For those without the stamina to do the Prado, this is the one for you: the stunning collection is really well laid out. It’s large enough to warrant a half-day visit, yet small enough not to give your brain an artistic overload. The collection covers all the significant periods, from the early Venetian works to the funky outlandish modern art of the latter half of the 20th century, with all the big names of each era represented: Caravaggio, Bernini, Picasso, Dürer, Sisley, Monet, Jackson Pollock… there’s even one from our own Francis Bacon.

A few blocks up the street from the Thyssen-Bornemisza is the Fundación Mapfre, which is currently showing the exhibition “Joaquín Sorolla and the United States”. Along with Velasquez and Goya, he is Spain’s most popular artist, even though he’s relatively unknown in this part of the world.

Sorolla’s career took him more in the direction of USA than Europe and he became the darling of the rising American moneyed elite in the early part of the 20th century, receiving commissions from railroad billionaires, publishing tycoons and even one US president (Howard Taft).

But it’s for his depictions of ordinary life by the seaside that he is best known, painting beautiful scenes of children playing, sailboats and oxen hauling cargo in a milieu of water and sunlight. His mastery of light and movement in his enormous paintings earned him the title of “Master of Light” from none other than Claude Monet.

Whether or not you miss the Mapfre exhibition, no art visit to the Spanish capital is complete without going to the Museo Sorolla on Paseo del General Martínez Campos. Set off the busy street amidst beautiful gardens, this was donated to the Spanish state by his widow and is a great place to see the man’s work laid out in what was his home. Many of his famous paintings are here, with several depictions of his wife and three daughters.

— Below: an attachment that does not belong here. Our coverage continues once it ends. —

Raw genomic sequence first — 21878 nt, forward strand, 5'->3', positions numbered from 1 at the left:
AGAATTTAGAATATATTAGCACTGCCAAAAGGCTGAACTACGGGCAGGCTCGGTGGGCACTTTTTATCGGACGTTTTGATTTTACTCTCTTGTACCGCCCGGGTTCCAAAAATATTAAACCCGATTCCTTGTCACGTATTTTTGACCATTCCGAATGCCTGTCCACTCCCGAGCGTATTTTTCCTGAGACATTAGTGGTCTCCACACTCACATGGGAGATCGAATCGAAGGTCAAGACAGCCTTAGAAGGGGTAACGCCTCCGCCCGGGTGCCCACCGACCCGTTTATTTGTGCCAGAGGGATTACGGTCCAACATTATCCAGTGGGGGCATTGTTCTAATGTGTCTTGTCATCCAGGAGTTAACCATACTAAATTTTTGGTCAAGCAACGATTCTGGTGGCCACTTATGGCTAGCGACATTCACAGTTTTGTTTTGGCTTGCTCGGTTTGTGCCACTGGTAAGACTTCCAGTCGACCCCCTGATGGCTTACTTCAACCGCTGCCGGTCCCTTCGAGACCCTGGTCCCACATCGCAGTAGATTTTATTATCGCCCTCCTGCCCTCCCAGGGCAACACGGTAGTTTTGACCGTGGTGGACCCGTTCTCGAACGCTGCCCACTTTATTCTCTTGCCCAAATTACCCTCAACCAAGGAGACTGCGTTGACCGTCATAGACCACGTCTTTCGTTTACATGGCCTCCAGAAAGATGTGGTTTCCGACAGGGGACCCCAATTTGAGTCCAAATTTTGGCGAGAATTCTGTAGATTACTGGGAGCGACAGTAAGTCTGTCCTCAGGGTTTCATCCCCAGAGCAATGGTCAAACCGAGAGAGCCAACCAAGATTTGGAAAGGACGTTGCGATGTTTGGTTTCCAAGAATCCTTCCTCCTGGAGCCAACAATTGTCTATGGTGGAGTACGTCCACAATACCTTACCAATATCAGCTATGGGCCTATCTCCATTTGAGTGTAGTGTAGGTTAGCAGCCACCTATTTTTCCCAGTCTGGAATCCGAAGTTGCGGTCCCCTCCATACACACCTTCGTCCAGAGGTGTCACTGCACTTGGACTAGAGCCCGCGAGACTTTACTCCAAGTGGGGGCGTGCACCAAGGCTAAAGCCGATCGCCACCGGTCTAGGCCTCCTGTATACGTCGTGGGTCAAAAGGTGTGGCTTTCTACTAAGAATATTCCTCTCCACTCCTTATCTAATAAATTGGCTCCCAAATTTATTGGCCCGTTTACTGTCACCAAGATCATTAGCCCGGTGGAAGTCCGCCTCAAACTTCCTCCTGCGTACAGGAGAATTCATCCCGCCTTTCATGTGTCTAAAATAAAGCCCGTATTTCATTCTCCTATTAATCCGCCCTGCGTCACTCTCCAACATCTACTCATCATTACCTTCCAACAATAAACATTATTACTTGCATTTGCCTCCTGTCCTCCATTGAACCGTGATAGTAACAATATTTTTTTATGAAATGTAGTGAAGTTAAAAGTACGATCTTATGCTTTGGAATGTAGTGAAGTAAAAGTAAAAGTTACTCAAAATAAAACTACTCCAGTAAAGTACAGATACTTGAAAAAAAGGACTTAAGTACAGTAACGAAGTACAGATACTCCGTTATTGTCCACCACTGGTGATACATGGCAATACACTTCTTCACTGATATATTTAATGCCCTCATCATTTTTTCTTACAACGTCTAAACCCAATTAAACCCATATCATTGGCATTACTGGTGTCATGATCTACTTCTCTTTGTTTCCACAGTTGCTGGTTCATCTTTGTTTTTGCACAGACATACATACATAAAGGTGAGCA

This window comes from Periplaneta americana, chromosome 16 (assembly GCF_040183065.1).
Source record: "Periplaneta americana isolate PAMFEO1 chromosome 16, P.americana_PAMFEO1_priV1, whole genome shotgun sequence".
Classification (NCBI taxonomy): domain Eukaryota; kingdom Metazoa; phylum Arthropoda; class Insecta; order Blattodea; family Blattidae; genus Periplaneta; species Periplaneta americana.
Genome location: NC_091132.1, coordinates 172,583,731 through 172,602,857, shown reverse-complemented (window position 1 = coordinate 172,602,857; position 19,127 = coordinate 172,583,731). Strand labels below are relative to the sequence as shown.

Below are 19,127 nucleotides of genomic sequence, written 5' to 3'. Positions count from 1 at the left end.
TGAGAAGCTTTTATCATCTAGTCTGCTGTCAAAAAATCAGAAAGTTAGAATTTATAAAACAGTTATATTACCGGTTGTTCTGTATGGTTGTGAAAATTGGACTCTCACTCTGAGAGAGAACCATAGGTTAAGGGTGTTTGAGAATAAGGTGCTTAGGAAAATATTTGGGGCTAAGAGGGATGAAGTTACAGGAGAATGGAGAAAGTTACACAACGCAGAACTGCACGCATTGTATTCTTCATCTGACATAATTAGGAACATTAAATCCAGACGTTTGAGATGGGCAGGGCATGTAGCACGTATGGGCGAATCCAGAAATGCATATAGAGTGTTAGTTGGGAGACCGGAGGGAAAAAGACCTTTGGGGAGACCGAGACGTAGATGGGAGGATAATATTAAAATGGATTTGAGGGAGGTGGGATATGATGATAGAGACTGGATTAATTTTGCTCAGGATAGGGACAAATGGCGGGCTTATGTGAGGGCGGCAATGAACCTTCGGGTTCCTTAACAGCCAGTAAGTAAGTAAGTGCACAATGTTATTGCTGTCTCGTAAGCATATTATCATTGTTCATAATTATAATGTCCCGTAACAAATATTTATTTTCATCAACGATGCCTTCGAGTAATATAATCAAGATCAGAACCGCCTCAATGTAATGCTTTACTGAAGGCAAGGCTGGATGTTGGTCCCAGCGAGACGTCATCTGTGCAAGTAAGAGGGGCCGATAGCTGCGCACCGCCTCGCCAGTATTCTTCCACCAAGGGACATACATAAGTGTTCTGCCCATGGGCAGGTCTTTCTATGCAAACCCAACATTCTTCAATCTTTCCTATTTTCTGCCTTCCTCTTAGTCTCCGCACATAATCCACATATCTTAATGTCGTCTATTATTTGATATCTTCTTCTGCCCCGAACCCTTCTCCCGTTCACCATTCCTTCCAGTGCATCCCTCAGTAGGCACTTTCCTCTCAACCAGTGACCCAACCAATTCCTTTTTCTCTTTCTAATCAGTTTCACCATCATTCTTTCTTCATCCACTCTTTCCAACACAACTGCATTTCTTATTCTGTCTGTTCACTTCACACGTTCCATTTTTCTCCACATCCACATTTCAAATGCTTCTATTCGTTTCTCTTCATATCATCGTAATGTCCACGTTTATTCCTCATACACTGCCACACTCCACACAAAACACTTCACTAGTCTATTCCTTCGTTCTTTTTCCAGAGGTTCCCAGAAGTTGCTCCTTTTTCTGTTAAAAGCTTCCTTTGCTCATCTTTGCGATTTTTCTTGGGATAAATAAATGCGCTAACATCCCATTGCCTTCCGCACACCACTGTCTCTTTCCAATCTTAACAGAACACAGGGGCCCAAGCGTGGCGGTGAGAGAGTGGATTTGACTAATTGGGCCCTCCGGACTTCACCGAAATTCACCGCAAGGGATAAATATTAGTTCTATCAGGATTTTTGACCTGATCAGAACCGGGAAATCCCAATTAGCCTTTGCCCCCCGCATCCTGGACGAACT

HOW TO GET THERE 

Flights

Both Aer Lingus (www.aerlingus.com) and Ryanair (www.ryanair.com) operate daily direct flights from Dublin to Madrid.

Where to Stay

As it’s winter time, there’s never a more affordable time of year to spoil yourself rotten in the Ritz by Belmond (pictured right; www.ritzmadrid.com), +34 91 701 67 67. King Alfonso XIII (the last Spanish monarch to live in the Royal Palace and whose portrait was painted by the afore-mentioned Joaquín Sorolla) opened the hotel in 1910. Apart from a brief hiatus during the Spanish Civil War when it served as a hospital, it has been a house of 5-star luxury since. Room from €268/night.

What to See

Combine great food and culture with a visit to a Flamenco show. Voted the best in Spain, the Corral de la Moreria (www.corraldelamoreria.com), Calle Moreria 17, 28005 Madrid, offers a stunning show, combined with a cuisine that will knock your socks off.

What to Do

See as many museums on the Madrid Card while the queues are short in winter. There’s no bullfighting in winter, but there are football matches at Real Madrid and Atletico Madrid. And prepare to stay up late: the winter cold apparently doesn’t stop people in Madrid from staying out past midnight in startlingly huge numbers.

Where to eat

For cheap eats to keep you going during the day, think tapas. A visit to Sidreria El Tigre, Calle de las Infantas, 30, 28004 Madrid (tel. +34 915 32 0072) will lift the spirits.

More Information

The Madrid Tourist Office website (www.esmadrid.com) gives up-to-date information on everything to see and do in. Before going, get a Madrid Card. It’s a passe-partout into tons of museums, including the Real Madrid Tour. Available online for one, two or three days; with the three-day deal offering exceptionally good value.